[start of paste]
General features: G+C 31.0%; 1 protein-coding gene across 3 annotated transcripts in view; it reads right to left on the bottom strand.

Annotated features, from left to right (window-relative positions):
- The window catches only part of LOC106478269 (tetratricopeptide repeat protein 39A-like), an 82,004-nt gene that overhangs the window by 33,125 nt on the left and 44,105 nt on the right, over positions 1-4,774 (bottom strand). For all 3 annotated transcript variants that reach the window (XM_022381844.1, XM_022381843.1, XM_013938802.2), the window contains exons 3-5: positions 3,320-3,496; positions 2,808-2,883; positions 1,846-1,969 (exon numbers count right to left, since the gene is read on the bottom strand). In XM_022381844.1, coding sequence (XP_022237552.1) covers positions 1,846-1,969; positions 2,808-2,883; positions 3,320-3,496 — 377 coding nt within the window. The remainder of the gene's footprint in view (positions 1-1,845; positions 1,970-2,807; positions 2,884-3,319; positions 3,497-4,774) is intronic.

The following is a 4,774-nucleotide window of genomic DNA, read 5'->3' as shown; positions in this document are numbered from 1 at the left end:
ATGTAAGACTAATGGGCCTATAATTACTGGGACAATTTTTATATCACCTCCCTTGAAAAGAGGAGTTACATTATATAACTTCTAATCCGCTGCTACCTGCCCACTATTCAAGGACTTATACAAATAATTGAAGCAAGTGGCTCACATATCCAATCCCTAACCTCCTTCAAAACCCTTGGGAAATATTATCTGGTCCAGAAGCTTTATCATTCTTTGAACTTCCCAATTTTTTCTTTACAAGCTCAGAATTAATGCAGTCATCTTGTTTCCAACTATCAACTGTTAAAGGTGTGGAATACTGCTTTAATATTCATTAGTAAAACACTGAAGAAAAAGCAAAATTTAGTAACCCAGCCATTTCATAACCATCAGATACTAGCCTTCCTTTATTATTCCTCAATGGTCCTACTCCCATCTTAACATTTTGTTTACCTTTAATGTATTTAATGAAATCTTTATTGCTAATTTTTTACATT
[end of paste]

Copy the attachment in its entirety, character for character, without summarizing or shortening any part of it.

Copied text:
General features: G+C 31.0%; 1 protein-coding gene across 3 annotated transcripts in view; it reads right to left on the bottom strand.

Annotated features, from left to right (window-relative positions):
- The window catches only part of LOC106478269 (tetratricopeptide repeat protein 39A-like), an 82,004-nt gene that overhangs the window by 33,125 nt on the left and 44,105 nt on the right, over positions 1-4,774 (bottom strand). For all 3 annotated transcript variants that reach the window (XM_022381844.1, XM_022381843.1, XM_013938802.2), the window contains exons 3-5: positions 3,320-3,496; positions 2,808-2,883; positions 1,846-1,969 (exon numbers count right to left, since the gene is read on the bottom strand). In XM_022381844.1, coding sequence (XP_022237552.1) covers positions 1,846-1,969; positions 2,808-2,883; positions 3,320-3,496 — 377 coding nt within the window. The remainder of the gene's footprint in view (positions 1-1,845; positions 1,970-2,807; positions 2,884-3,319; positions 3,497-4,774) is intronic.

The following is a 4,774-nucleotide window of genomic DNA, read 5'->3' as shown; positions in this document are numbered from 1 at the left end:
ATGTAAGACTAATGGGCCTATAATTACTGGGACAATTTTTATATCACCTCCCTTGAAAAGAGGAGTTACATTATATAACTTCTAATCCGCTGCTACCTGCCCACTATTCAAGGACTTATACAAATAATTGAAGCAAGTGGCTCACATATCCAATCCCTAACCTCCTTCAAAACCCTTGGGAAATATTATCTGGTCCAGAAGCTTTATCATTCTTTGAACTTCCCAATTTTTTCTTTACAAGCTCAGAATTAATGCAGTCATCTTGTTTCCAACTATCAACTGTTAAAGGTGTGGAATACTGCTTTAATATTCATTAGTAAAACACTGAAGAAAAAGCAAAATTTAGTAACCCAGCCATTTCATAACCATCAGATACTAGCCTTCCTTTATTATTCCTCAATGGTCCTACTCCCATCTTAACATTTTGTTTACCTTTAATGTATTTAATGAAATCTTTATTGCTAATTTTTTACATT